This window period is very unsuitable for the adult industry. Instead of an antibody test, the adult industry relies on a PCR/RNA test which is state of the art for detection. This test is looking for the virus itself and reduces the window period down to about 12-16 days. In the world of straight porn, performers in the self-regulated industry are required to show results from a test administered in the past 30 days. Although there are gaps, this method has been very effective at reducing the rate of HIV among performers. Given that there are roughly 1,200-1,500 active performers being tested positive test results are relatively rare. Nevertheless, the risk is real and present especially for those who have had their health compromised because they trusted the testing system to keep them safe.

Performing in porn does come with risks, but so do many jobs. Working on a construction site puts workers in constant risk for injury and yet they are required by law to have safety standards for their employees that includes helmets, training, and regular inspections. Many people worry that it would be impossible to regulate the porn industry in the same way and fear that mandatory condom use would drive production underground. More realistically, many porn viewers object to seeing condoms in porn and the presence of condoms does have an impact on sales. One of my colleagues once had the experience of a director telling her that she wasn’t pretty enough to be able to use a condom on camera because of how much it would effect the profit margin for the shoot. As I look back on comments for some of my shoots there will always be the inevitable statement disparaging my choice to use condoms, always, because it has ruined the fantasy and aesthetic of the shoot.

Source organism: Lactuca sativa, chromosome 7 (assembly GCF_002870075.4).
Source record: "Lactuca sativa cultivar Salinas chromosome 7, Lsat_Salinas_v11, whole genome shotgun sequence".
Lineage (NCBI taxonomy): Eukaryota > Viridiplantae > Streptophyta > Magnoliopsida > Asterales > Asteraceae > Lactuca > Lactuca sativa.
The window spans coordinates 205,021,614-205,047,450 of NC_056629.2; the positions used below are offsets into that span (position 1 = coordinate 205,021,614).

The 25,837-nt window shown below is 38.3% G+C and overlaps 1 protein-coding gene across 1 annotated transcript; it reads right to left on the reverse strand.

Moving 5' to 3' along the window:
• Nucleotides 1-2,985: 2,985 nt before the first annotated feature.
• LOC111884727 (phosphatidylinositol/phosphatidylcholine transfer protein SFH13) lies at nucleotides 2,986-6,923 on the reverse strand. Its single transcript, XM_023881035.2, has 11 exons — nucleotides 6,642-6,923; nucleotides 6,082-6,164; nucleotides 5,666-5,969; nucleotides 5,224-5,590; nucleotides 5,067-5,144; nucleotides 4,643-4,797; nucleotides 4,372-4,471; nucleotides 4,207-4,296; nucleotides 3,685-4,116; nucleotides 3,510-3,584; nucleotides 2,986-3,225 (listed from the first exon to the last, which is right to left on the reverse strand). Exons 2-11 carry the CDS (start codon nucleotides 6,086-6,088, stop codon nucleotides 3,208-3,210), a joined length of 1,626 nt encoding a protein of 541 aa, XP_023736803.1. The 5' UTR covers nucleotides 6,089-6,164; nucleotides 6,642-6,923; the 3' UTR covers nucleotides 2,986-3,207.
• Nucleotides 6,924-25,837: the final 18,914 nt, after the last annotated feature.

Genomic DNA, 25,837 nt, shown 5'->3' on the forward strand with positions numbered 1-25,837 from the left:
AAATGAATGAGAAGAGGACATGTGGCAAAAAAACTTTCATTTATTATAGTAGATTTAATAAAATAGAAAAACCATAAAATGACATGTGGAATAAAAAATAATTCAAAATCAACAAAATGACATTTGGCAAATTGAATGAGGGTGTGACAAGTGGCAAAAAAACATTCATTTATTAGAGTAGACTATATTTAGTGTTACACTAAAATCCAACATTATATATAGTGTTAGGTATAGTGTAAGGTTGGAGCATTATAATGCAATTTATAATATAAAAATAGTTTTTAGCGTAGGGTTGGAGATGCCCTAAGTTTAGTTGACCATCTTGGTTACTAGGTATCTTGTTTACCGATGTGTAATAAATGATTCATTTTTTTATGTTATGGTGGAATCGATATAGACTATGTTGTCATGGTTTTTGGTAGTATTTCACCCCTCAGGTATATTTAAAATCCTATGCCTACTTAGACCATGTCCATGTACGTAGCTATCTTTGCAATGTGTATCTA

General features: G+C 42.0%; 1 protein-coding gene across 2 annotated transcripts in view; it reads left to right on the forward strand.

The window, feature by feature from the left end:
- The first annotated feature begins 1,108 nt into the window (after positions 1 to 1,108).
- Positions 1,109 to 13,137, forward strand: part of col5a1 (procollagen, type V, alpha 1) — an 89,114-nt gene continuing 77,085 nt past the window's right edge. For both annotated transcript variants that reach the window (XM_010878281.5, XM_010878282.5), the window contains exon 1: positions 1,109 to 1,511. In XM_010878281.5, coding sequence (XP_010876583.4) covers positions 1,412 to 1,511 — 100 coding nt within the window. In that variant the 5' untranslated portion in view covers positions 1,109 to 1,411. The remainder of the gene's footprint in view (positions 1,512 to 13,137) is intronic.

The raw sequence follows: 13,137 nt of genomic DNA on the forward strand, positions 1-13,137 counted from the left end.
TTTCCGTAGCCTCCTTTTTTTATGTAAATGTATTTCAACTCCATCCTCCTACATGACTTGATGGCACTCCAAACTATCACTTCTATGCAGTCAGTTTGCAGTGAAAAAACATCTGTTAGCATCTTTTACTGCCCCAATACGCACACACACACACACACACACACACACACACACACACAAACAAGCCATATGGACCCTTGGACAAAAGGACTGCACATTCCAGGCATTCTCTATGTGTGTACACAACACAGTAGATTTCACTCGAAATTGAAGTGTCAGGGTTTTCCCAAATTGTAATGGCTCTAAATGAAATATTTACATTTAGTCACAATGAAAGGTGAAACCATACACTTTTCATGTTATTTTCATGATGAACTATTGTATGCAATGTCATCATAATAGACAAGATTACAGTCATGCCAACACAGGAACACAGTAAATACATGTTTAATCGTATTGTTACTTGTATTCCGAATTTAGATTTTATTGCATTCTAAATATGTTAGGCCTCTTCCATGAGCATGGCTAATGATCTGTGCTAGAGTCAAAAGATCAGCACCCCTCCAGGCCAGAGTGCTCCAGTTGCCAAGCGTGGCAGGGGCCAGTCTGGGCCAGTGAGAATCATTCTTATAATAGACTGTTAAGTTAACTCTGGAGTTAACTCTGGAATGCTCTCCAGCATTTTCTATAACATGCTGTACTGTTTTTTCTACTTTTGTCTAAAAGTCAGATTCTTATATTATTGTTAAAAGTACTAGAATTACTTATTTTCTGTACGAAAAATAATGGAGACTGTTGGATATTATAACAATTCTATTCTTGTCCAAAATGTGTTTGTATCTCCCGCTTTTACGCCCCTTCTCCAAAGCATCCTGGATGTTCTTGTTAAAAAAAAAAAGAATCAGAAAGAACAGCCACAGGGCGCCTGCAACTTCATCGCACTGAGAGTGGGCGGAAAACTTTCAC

Right now, it takes gumption for a performer to insist on condoms. While I am on the fence about mandatory use myself I can only hope that if I keep fighting to have my standards of health met that others will too. One of the many reasons I began performing on camera was to help eroticize the use of condoms because HIV and other STI’s are not solely the problem of models, it is everyone’s problem.

Wolf Hudson gets AIM tested. Squeamish people be warned: this contains a footage of a blood draw

[Image courtesy of WikiCommons]

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About Miss Maggie Mayhem

Miss Maggie Mayhem has worn many sex positive hats over the years. She has six years of experience as an HIV Prevention Specialist proving testing, counseling, and results disclosure as well as street based outreach for at risk youth. She is also a volunteer at the San Francisco Sex Information Hotline offering education and information to callers from around the world. She is also an erotic performer in San Francisco and loves to meet new people and show them new things. Maggie has also just recently returned from Haiti where she was part of the earthquake recovery and is looking for her next chance to go back and pick up her beloved 16lb sledge hammer once again.

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    I know of one gay performer who announced (after being “outed” by a gay porn blog no less) that he’s tested positive, quite recently.

    As in the health of all individuals, this is between them and their doctor.
    What performers get up to and agree to do on film is their business and not the concern of viewers, critics or media.

    The fact is, in the industry the risks come with the territory. As do risks for any person having unprotected sex.
    You make the choice and you live with the consequences.

    Why there should be different rules for porn stars is anyone’s guess. It’s their body, they choose to have protected sex or unprotected like everyone else.

    IMO, there’s not much to debate.